A study led by the National Institutes of Health, the University of Alabama at Birmingham and the University of Pittsburgh will examine how many adults in the United States have been infected by the novel coronavirus but did not know they had it. Researchers will analyze blood samples from 10,000 adults from across the USA to see if they have the antibodies to the virus, which indicates a prior infection.
Each participant, after confirming they have not been diagnosed with COVID-19, are healthy and do not have any symptoms, will be sent a test kit that contains a finger stick to provide a blood sample. The sample will be sent back to the NIH, where it will be processed to find out if that individual has antibodies to SARS-CoV-2.
The results will demonstrate where the novel coronavirus has spread undetected in the United States and provide insights into the types of populations that are most affected.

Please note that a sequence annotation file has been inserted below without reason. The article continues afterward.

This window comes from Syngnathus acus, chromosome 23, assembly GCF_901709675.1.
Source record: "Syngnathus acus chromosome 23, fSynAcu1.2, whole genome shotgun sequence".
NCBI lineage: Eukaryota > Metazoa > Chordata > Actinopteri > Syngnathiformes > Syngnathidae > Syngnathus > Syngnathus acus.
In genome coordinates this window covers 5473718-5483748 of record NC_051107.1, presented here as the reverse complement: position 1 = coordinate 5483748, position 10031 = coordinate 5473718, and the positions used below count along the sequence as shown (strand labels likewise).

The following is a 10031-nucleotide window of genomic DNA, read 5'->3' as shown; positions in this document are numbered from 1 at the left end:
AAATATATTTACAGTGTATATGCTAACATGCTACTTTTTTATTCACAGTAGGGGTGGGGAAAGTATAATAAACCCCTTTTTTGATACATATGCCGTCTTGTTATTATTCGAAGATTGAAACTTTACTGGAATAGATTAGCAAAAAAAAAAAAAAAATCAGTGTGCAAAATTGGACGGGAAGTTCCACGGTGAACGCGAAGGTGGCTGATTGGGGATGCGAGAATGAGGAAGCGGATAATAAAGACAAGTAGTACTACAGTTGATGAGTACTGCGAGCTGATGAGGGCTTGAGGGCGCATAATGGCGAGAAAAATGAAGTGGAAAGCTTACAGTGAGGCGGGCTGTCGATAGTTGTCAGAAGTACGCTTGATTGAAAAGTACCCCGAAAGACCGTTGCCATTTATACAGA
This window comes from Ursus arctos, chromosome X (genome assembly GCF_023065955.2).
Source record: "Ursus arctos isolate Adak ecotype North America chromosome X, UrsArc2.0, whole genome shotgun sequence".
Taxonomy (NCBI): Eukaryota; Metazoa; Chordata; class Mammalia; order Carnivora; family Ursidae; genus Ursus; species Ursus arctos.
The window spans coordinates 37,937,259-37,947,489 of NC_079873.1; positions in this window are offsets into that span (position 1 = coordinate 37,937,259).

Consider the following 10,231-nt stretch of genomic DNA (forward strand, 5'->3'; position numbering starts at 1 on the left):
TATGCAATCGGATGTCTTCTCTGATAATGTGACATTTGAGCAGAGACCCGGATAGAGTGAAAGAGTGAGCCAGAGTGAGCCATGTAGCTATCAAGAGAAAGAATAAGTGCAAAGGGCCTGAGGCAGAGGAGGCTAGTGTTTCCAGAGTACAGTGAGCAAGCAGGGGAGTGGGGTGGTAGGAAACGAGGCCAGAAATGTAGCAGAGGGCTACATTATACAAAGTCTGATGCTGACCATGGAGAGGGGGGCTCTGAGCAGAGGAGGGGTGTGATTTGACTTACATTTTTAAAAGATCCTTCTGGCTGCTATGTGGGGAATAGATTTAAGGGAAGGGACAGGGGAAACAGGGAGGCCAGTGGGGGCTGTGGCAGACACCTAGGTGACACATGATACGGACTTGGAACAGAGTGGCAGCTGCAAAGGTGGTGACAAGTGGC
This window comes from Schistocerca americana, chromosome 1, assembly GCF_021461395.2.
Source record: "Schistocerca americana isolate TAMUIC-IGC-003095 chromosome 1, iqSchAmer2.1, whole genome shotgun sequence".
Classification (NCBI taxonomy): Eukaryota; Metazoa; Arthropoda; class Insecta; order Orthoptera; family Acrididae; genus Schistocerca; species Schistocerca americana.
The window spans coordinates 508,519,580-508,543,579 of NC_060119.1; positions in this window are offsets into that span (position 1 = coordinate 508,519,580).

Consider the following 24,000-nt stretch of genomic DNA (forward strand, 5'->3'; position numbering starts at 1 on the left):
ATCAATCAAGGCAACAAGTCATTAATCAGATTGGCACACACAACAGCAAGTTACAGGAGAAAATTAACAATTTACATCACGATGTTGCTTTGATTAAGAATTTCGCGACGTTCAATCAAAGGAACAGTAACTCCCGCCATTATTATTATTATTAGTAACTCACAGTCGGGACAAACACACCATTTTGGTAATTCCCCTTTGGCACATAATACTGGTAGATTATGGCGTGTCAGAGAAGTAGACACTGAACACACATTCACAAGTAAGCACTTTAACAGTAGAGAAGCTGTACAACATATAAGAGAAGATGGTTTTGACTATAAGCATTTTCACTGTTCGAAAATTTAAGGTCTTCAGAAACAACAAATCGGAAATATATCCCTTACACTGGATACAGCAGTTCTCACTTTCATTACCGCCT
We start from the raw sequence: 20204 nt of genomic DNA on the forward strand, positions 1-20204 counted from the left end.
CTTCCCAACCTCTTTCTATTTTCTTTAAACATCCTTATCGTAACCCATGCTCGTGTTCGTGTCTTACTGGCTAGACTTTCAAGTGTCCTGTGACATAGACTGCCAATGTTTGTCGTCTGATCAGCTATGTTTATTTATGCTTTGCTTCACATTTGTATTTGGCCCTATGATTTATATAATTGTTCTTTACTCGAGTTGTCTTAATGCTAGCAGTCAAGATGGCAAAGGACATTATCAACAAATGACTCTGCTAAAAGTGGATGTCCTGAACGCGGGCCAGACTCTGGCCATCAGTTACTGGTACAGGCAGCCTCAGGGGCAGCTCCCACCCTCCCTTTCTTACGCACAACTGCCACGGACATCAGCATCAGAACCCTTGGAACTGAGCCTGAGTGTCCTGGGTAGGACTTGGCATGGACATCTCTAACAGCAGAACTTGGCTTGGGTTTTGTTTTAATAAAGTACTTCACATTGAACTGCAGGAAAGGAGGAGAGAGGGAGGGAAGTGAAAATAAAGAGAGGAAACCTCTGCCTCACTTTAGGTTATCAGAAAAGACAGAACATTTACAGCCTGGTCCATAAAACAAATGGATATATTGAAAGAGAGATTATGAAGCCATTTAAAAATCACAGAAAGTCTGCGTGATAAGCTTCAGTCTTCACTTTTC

The data from the study will also help researchers understand herd immunity.
"Absent a vaccine, we want to reach herd immunity," said Robert Kimberly, MD, the study's principal investigator and the director of the Center for Clinical and Translational Science at UAB. "For most diseases, 50 percent of the population needs to have been exposed. But with the infection rate of COVID-19, 65 to 70 percent of the population needs to be exposed to build up herd immunity.